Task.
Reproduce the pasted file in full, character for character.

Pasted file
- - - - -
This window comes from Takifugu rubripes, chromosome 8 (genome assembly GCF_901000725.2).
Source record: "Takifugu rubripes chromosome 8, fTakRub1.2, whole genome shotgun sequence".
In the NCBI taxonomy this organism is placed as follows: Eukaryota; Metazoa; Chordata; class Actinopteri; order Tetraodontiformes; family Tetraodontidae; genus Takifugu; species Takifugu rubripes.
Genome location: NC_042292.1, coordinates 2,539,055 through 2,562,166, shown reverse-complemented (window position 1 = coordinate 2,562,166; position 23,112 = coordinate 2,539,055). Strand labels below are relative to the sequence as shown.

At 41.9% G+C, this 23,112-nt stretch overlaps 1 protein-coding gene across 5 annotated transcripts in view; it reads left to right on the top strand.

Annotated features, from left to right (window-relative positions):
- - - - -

This window comes from Takifugu rubripes, chromosome 8 (genome assembly GCF_901000725.2).
Source record: "Takifugu rubripes chromosome 8, fTakRub1.2, whole genome shotgun sequence".
In the NCBI taxonomy this organism is placed as follows: Eukaryota; Metazoa; Chordata; class Actinopteri; order Tetraodontiformes; family Tetraodontidae; genus Takifugu; species Takifugu rubripes.
Genome location: NC_042292.1, coordinates 2,539,055 through 2,562,166, shown reverse-complemented (window position 1 = coordinate 2,562,166; position 23,112 = coordinate 2,539,055). Strand labels below are relative to the sequence as shown.

At 41.9% G+C, this 23,112-nt stretch overlaps 1 protein-coding gene across 5 annotated transcripts in view; it reads left to right on the top strand.

Annotated features, from left to right (window-relative positions):